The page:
Where possible and practicable to do so arrange for a note taker to be present (ideally when the allegations are of a Gross Misconduct nature) and arrange a meeting room, where you will not be disturbed during the course of the meeting and finally ensure you allow enough time for the meeting. 

Conducting the Investigation Meeting

On commencing the investigation meeting it is important to explain the purpose of the meeting and ensure the employee fully understands why they are there.

Ask the employee the pre-prepared questions to gain a full understanding of their versions of events, where appropriate introduce the evidence again asking the employee for their version of events or explanation for their actions.

Prior to adjourning the investigation meeting ensure you have checked the employee has nothing further to add, as on occasions and especially with complex cases, further investigation may be required prior to the Investigating Officer being able to conclude the investigation and make a decision.

Throughout any investigation it is important you follow your company Disciplinary Policy, which should be aligned to the ACAS Code of Practice for Discipline and Grievance 2009.

If you employee staff it is important you have all the necessary contracts and policies in place to support and maintain the employment relationship but it is equally important to have the policies in place to support your business when things are not going quite as they should.  If you are in the process of dealing with disputes in the workplace or are concerned as your business does not have all the necessary contracts of employment and policies in place; or wish to ensure that your company is fully compliant and up to date when dealing with Employee disputes and all areas of employment law, then please click here to refer to our website and services available to support your business.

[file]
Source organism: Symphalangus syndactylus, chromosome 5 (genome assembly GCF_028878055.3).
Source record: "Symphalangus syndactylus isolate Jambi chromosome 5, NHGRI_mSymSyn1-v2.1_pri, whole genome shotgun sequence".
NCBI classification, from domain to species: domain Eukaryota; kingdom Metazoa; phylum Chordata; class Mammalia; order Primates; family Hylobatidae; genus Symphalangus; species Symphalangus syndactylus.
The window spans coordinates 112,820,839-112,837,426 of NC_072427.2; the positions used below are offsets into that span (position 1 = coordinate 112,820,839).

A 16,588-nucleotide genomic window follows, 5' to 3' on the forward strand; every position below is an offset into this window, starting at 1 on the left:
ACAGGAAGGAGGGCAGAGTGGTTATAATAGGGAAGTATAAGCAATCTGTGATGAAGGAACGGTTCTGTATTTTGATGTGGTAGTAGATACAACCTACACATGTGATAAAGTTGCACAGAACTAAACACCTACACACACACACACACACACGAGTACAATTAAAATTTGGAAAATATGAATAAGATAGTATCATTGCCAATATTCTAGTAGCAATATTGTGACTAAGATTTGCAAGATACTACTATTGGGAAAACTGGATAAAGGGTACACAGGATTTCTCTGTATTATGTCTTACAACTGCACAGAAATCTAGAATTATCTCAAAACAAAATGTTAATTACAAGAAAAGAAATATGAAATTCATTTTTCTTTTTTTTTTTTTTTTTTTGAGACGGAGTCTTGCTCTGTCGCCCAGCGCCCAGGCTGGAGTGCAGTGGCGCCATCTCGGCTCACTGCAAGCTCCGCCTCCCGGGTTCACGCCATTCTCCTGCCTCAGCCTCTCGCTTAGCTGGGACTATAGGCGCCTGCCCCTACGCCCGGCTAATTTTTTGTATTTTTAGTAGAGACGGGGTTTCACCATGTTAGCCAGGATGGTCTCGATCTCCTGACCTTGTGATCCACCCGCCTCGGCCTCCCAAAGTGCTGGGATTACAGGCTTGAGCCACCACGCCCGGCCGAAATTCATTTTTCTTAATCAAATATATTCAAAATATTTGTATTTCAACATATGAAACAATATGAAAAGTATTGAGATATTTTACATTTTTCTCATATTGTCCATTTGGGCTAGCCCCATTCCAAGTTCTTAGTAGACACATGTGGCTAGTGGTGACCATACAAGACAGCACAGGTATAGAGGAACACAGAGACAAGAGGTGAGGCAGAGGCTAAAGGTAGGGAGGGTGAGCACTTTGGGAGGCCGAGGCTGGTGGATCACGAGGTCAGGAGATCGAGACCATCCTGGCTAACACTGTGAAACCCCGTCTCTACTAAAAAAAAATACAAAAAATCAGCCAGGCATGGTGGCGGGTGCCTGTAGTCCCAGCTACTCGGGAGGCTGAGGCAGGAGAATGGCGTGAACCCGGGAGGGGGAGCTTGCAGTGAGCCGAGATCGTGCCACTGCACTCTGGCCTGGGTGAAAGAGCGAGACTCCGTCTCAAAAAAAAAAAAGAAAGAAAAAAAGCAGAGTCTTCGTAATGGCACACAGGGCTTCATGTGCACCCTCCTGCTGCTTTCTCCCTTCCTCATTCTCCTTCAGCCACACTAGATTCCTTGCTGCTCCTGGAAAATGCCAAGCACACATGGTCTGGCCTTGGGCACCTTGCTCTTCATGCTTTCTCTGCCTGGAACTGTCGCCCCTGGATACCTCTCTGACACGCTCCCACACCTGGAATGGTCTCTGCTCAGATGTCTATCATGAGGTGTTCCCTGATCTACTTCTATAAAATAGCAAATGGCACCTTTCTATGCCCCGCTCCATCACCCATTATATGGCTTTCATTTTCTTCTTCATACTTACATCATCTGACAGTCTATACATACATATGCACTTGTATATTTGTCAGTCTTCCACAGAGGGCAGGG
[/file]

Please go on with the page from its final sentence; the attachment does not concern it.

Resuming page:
Article by Joan Finch of J Finch & Associates Ltd

Thanks to Joan our AboutMyArea/EN9 editorial contributor for her fourth informative article on Employment Law and HR issues. Check out Employment Law section in the Business Zone for more of her articles.

Joan is an award winning, highly experienced, commercial, self-motivated HR professional who has operated within the sectors of Retail, Hospitality and Catering, specialising in Employees Relations. Joan is now the proud owner and creator of J Finch & Associates Ltd.  Joan's career spans over 10 years, and has broad experience within Human Resources, with initially being a HR generalist covering all aspect of HR from Recruitment, learning and development, training, Employee Relations, redundancy, restructures and TUPE. Since 2008 she has specialised in Employee Relations applying a commercial and practical approach to all ER related issues.

For more information on Human Resources, Employee Relationship and Employment Law issues you may like to take a look at J Finch & Associates website: http://www.jfinch.co.uk/